It would be great to see a version of this project that is completely silent in the dark, allowing it to be hidden at night, greeting its victims come morning.

If you want to see video of the device in action, read on – just be sure to keep your speaker volume at a reasonable level!

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Fabulous Magic 8 ball prank

Hackaday forum user [arfink] has shown us a brilliant practical joke he built. This is a magic 8 ball that will blind you with a flash when you flip it over. Have you ever been in a room with one of these and not flipped it over? Neither have we. Using a basic flash circuit ripped from a disposable camera in conjunction with a mercury switch, this project took him about 2 hours to make. Admittedly, most of that time was just trying to split the 8 ball in half without completely destroying it.  The circuit is pretty simple. Just figure out what 2 wires need to be crossed to trigger the flash and install your tilt switch there. He added a power cut off so you could disable it as well.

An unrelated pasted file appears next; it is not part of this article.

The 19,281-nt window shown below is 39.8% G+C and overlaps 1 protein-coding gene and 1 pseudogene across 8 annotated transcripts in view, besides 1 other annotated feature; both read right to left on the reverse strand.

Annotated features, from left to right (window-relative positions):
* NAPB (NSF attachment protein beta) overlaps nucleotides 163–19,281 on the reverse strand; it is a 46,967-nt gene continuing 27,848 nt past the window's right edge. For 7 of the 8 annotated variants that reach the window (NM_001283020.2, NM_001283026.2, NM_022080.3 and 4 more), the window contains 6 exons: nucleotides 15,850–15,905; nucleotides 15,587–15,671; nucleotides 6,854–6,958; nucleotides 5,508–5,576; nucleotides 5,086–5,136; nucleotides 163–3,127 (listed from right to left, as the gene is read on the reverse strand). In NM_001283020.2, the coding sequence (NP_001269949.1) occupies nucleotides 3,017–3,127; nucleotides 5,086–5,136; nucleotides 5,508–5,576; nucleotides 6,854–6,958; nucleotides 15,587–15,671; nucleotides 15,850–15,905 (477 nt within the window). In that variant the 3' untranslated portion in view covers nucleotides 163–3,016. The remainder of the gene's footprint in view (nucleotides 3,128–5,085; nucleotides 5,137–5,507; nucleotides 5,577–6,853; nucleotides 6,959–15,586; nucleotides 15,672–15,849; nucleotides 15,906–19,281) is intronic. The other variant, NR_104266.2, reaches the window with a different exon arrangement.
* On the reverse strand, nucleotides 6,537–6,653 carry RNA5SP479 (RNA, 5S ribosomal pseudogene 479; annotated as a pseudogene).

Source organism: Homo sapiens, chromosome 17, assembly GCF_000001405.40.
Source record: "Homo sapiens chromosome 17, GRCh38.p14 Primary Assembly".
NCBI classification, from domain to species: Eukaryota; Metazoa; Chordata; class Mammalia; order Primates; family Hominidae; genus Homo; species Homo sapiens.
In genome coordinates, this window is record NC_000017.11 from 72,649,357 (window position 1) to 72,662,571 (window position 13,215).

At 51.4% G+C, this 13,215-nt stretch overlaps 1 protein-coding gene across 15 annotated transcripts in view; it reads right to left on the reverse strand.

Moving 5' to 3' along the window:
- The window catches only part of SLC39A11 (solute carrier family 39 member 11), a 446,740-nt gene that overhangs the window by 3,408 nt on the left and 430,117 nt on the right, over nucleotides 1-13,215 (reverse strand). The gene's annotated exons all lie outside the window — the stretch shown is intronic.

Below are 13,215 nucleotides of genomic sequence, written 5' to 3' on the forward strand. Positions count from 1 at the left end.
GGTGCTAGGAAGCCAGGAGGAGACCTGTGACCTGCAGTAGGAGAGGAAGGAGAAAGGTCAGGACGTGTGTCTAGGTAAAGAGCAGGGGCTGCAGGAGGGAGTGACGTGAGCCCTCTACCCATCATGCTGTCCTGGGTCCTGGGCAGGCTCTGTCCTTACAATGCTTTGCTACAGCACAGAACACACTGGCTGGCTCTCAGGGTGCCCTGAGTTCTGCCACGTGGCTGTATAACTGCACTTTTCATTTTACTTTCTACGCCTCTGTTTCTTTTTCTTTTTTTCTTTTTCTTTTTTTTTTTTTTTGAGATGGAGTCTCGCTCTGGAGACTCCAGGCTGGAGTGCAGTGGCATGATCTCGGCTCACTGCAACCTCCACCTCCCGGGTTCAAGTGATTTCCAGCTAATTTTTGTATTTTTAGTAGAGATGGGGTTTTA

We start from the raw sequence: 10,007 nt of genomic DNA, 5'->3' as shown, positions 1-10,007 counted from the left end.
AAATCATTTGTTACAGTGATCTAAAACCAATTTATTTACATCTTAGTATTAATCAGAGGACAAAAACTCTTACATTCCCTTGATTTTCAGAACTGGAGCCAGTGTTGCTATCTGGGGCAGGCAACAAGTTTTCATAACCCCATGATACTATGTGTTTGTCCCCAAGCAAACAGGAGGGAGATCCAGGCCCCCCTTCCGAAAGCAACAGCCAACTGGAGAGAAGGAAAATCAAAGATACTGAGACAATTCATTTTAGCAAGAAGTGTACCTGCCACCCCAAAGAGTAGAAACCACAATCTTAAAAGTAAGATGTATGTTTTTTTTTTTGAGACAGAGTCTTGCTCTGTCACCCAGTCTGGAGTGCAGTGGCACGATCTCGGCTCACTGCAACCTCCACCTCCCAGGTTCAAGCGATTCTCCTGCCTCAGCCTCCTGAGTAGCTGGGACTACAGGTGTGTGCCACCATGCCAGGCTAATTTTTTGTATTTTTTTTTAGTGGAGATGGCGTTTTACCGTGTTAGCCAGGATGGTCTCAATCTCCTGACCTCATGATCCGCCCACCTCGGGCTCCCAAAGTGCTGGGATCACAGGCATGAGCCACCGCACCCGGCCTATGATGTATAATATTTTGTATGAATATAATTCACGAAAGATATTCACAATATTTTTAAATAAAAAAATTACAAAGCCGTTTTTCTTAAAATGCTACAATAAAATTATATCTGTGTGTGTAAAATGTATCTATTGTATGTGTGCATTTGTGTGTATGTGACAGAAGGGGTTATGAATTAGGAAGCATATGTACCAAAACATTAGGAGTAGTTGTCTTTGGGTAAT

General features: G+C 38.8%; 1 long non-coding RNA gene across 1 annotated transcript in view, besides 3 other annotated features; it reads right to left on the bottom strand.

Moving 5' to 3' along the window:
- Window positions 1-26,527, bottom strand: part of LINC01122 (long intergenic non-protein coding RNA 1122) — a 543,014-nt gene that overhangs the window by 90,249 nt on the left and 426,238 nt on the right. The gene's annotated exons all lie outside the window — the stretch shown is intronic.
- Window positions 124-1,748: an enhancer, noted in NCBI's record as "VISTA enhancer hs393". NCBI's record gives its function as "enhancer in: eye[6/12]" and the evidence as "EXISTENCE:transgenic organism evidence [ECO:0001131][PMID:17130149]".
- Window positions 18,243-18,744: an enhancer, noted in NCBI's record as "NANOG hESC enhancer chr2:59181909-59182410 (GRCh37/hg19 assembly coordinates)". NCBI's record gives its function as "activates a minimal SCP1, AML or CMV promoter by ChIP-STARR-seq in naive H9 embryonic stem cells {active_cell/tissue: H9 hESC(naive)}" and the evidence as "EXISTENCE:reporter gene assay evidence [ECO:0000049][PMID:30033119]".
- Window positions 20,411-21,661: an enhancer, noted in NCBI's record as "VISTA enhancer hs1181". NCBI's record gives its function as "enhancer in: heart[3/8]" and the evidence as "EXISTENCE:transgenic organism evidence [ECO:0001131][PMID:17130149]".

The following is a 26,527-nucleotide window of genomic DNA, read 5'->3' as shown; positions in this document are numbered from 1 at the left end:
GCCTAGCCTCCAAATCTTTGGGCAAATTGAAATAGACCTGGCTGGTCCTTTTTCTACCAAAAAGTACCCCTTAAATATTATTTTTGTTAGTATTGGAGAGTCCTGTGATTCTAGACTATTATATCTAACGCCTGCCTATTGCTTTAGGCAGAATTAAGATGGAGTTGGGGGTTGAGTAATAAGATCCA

UPDATE: video added after the break! [Read more...]

Office prank: death from above

Unsuspecting office workers beware. You may already be in the cross-hairs of a ping-pong ball launching robot. This covert robot hangs out on the other side of a suspended ceiling, waiting for its operator to unleash the fury. When put into action a hatch in a ceiling tile is raised and balls are launched at a cowering cube-dweller.

It looks like the balls are launched at a reasonable speed and won’t hurt anyone. The next generation of this bot should do a better job of integrating the trap door and be quieter. This would be a lot more fun if the victim couldn’t figure out where the heck that ball just came from.

[via BotJunkie]